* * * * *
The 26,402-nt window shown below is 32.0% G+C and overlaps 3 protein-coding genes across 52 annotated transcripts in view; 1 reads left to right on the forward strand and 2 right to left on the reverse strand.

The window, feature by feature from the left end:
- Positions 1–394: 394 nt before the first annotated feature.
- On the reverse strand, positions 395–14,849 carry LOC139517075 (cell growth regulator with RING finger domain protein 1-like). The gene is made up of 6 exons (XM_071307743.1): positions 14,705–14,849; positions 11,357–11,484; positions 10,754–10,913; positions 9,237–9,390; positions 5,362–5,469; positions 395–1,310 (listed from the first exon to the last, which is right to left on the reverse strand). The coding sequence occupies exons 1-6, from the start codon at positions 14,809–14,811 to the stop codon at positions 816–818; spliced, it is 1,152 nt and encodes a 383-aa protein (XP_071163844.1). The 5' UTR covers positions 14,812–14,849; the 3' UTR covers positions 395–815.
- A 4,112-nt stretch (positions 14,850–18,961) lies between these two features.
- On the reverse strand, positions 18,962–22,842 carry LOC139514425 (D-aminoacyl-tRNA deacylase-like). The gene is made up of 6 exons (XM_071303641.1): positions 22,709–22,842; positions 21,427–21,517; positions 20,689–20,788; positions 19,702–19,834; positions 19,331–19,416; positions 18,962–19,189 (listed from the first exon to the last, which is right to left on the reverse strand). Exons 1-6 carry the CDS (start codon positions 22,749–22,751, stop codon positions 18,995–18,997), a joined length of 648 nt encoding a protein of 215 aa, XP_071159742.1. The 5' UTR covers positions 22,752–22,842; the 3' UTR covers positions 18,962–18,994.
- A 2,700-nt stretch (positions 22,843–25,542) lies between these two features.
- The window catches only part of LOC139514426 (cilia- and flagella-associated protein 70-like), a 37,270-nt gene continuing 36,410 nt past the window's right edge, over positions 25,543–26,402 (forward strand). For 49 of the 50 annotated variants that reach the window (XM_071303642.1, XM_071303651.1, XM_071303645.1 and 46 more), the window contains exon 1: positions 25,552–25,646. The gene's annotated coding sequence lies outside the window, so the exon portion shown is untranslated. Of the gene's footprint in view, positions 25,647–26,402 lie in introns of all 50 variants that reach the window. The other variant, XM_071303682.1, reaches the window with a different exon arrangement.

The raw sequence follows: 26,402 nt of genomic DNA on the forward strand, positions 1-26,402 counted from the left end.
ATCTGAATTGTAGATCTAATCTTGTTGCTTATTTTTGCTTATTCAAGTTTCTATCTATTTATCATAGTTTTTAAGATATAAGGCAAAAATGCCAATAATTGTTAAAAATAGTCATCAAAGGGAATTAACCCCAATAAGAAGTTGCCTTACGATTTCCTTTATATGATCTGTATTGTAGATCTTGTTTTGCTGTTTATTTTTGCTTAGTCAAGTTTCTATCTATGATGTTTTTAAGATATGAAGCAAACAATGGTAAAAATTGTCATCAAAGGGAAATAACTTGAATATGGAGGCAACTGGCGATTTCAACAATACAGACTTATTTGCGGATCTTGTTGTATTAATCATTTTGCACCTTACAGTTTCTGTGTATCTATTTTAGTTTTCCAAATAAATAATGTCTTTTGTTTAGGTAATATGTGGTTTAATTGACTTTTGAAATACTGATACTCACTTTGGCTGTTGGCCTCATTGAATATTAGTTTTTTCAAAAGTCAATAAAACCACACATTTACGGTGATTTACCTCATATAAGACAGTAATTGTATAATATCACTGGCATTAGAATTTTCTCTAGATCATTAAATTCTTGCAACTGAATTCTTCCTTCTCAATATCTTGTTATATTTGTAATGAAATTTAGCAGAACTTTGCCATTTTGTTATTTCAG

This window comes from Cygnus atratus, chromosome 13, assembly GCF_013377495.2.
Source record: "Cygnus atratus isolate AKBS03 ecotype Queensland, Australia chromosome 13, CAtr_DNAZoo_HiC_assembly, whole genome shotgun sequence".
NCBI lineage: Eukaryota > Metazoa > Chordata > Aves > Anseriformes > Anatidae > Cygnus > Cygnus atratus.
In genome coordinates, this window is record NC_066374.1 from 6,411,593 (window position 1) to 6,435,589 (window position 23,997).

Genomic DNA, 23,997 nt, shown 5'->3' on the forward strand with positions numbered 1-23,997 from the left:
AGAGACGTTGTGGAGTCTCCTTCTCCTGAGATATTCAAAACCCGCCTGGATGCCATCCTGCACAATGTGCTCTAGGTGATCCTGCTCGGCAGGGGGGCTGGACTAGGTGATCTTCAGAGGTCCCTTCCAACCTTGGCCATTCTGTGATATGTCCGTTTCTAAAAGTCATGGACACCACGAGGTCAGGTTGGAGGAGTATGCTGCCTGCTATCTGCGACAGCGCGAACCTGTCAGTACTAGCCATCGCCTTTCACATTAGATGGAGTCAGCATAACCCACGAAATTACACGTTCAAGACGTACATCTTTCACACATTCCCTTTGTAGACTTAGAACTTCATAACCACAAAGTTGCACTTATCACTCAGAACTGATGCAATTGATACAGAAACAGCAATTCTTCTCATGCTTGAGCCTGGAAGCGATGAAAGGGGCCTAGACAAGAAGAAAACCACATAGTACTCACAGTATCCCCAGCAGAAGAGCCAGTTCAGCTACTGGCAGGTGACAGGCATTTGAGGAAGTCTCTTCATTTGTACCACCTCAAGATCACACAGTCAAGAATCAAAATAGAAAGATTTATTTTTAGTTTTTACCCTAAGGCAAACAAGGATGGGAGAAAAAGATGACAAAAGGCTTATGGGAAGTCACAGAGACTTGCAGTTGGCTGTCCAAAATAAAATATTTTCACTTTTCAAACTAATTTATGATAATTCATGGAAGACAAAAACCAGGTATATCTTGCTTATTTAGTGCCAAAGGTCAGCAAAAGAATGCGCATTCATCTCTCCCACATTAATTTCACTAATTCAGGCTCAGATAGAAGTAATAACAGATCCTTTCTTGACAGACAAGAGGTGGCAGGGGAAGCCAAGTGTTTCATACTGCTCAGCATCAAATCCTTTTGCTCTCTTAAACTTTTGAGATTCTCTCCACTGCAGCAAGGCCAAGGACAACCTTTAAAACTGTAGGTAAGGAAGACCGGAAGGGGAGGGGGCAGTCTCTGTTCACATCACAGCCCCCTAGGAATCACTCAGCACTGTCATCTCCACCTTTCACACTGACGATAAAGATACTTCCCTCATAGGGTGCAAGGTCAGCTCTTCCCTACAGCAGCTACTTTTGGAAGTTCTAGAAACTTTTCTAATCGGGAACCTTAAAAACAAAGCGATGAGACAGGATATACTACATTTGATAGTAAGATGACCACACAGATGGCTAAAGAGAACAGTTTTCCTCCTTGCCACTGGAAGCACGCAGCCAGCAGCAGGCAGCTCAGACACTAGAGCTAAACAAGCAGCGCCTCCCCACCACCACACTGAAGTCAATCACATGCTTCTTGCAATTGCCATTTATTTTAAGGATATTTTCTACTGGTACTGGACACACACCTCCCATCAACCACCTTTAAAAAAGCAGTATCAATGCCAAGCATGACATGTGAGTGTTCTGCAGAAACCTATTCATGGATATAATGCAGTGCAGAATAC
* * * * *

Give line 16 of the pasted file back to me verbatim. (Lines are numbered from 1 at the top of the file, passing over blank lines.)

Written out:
AGAGACGTTGTGGAGTCTCCTTCTCCTGAGATATTCAAAACCCGCCTGGATGCCATCCTGCACAATGTGCTCTAGGTGATCCTGCTCGGCAGGGGGGCTGGACTAGGTGATCTTCAGAGGTCCCTTCCAACCTTGGCCATTCTGTGATATGTCCGTTTCTAAAAGTCATGGACACCACGAGGTCAGGTTGGAGGAGTATGCTGCCTGCTATCTGCGACAGCGCGAACCTGTCAGTACTAGCCATCGCCTTTCACATTAGATGGAGTCAGCATAACCCACGAAATTACACGTTCAAGACGTACATCTTTCACACATTCCCTTTGTAGACTTAGAACTTCATAACCACAAAGTTGCACTTATCACTCAGAACTGATGCAATTGATACAGAAACAGCAATTCTTCTCATGCTTGAGCCTGGAAGCGATGAAAGGGGCCTAGACAAGAAGAAAACCACATAGTACTCACAGTATCCCCAGCAGAAGAGCCAGTTCAGCTACTGGCAGGTGACAGGCATTTGAGGAAGTCTCTTCATTTGTACCACCTCAAGATCACACAGTCAAGAATCAAAATAGAAAGATTTATTTTTAGTTTTTACCCTAAGGCAAACAAGGATGGGAGAAAAAGATGACAAAAGGCTTATGGGAAGTCACAGAGACTTGCAGTTGGCTGTCCAAAATAAAATATTTTCACTTTTCAAACTAATTTATGATAATTCATGGAAGACAAAAACCAGGTATATCTTGCTTATTTAGTGCCAAAGGTCAGCAAAAGAATGCGCATTCATCTCTCCCACATTAATTTCACTAATTCAGGCTCAGATAGAAGTAATAACAGATCCTTTCTTGACAGACAAGAGGTGGCAGGGGAAGCCAAGTGTTTCATACTGCTCAGCATCAAATCCTTTTGCTCTCTTAAACTTTTGAGATTCTCTCCACTGCAGCAAGGCCAAGGACAACCTTTAAAACTGTAGGTAAGGAAGACCGGAAGGGGAGGGGGCAGTCTCTGTTCACATCACAGCCCCCTAGGAATCACTCAGCACTGTCATCTCCACCTTTCACACTGACGATAAAGATACTTCCCTCATAGGGTGCAAGGTCAGCTCTTCCCTACAGCAGCTACTTTTGGAAGTTCTAGAAACTTTTCTAATCGGGAACCTTAAAAACAAAGCGATGAGACAGGATATACTACATTTGATAGTAAGATGACCACACAGATGGCTAAAGAGAACAGTTTTCCTCCTTGCCACTGGAAGCACGCAGCCAGCAGCAGGCAGCTCAGACACTAGAGCTAAACAAGCAGCGCCTCCCCACCACCACACTGAAGTCAATCACATGCTTCTTGCAATTGCCATTTATTTTAAGGATATTTTCTACTGGTACTGGACACACACCTCCCATCAACCACCTTTAAAAAAGCAGTATCAATGCCAAGCATGACATGTGAGTGTTCTGCAGAAACCTATTCATGGATATAATGCAGTGCAGAATAC